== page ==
In Bucks County, several municipalities — including Doylestown and Doylestown Township, Falls, Lower Makefield, Lower Southampton, Middletown Morrisville, Quakertown, Upper Southampton and Warminster — are using them.
A NPSTC survey in January 2015 was sent to governmental and commercial entities that use radio communications — such as county emergency call centers, fire departments, state transportation departments and telecommunication companies. Of the 76 agencies that responded, 21 reported RF interference.
"While cases of interference to communications from energy-efficient lighting is not yet at epidemic proportions, NPSTC believes additional attention should be paid to the issue," the report said. "NPSTC expects the instances of interference to expand going forward as building codes and interests in saving energy further increase the pressure to deploy energy-efficient lighting."
In both Bucks and Montgomery counties, radio frequency interference from LED lights hasn't been an issue with county emergency communications, officials said.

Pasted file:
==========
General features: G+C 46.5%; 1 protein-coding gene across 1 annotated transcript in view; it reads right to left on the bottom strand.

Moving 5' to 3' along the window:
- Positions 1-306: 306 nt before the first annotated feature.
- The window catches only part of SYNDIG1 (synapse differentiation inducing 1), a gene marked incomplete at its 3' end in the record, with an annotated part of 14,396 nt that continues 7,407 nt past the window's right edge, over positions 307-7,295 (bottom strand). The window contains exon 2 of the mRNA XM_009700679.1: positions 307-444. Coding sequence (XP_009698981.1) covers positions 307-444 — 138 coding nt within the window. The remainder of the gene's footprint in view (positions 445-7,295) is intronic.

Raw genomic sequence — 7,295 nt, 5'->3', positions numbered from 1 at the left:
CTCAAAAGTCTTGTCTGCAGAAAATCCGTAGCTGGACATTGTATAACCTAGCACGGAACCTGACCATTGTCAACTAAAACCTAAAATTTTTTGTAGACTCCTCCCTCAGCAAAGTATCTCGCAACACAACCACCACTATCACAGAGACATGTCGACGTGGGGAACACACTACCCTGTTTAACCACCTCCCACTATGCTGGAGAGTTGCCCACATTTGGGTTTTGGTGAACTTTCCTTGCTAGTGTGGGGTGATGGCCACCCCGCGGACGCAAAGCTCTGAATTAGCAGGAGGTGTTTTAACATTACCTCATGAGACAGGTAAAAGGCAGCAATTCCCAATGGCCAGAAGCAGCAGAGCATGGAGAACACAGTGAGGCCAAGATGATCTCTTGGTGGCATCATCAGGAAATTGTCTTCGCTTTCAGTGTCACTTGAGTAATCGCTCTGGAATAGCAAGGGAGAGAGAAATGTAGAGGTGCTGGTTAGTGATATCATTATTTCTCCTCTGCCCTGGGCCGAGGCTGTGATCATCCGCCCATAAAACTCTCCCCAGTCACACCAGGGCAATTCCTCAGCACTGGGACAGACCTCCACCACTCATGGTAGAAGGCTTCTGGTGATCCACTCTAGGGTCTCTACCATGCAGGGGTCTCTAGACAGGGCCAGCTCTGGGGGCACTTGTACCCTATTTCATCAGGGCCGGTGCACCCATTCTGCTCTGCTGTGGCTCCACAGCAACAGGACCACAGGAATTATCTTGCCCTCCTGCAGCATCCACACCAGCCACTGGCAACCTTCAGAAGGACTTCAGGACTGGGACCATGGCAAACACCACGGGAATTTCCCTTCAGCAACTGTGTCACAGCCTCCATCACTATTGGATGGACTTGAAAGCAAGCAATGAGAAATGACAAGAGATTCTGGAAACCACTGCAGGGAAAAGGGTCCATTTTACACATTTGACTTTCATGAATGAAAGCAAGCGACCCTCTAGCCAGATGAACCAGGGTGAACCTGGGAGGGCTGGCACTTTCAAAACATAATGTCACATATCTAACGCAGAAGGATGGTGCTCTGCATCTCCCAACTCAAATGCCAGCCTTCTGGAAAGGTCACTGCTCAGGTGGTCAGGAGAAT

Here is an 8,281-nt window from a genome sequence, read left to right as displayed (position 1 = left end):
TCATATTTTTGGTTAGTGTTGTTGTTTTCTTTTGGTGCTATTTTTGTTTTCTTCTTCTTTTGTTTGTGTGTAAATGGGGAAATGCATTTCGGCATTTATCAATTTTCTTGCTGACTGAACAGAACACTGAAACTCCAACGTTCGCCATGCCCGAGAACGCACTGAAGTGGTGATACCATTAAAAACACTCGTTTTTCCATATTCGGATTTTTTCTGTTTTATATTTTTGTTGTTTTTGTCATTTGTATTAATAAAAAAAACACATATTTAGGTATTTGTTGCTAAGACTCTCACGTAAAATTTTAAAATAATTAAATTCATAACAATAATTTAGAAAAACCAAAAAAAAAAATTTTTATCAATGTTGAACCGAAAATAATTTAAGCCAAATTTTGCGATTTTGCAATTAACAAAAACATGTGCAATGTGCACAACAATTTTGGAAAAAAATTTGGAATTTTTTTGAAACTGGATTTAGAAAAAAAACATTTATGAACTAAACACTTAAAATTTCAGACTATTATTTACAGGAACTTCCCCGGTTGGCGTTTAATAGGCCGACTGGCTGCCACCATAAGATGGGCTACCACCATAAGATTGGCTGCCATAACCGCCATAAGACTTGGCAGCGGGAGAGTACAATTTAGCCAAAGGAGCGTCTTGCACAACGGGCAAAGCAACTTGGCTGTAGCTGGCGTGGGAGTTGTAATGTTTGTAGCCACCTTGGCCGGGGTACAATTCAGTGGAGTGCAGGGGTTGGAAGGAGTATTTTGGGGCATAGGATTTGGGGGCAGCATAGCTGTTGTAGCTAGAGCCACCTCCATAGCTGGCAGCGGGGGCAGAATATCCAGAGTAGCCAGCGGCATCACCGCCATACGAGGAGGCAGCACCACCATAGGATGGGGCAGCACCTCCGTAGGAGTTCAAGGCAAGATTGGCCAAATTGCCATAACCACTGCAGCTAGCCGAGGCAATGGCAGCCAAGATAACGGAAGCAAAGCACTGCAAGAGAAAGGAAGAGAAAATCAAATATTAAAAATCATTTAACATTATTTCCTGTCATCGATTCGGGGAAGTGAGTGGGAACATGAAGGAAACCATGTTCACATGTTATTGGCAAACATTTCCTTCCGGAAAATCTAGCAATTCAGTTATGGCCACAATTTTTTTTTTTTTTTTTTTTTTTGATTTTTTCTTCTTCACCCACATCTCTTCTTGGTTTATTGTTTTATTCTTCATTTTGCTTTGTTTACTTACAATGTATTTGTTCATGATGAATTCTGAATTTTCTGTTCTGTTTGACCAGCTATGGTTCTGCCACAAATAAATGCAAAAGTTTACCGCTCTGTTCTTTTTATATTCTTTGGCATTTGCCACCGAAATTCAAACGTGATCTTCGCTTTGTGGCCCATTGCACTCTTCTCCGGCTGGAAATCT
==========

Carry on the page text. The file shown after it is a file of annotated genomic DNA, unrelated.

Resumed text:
"We have not had any reports of that whatsoever," said Audrey Kenny, director of emergency communications for Bucks County.
In Montgomery County, spokeswoman Jessica Willingham said that while the county's Department of Public Safety "isn't aware of any issues on either county or municipal levels, MCPDS is aware of the (concern) and will be monitoring any reports of interference."
She said LED lighting primarily affects radio transmission in the 300 megahertz bandwidth range and is most pronounced in lower range frequency measurements where ham radios operate. County emergency communication systems operate at higher bandwidths, about 600 to 700 MHz, she said.
Tony Cuttone, president of the Warminster Amateur Radio Club and a Bristol Township resident, said he hasn't heard of any issues with LED street lights but has heard of issues with lights used to grow plants indoors.
The ARRL's Mike Gruber agreed, saying that in states where marijuana growing has been legal, ham operators complained of the RF interference from grow lights — high intensity lights, some LED, used to grow pot and other plants indoors.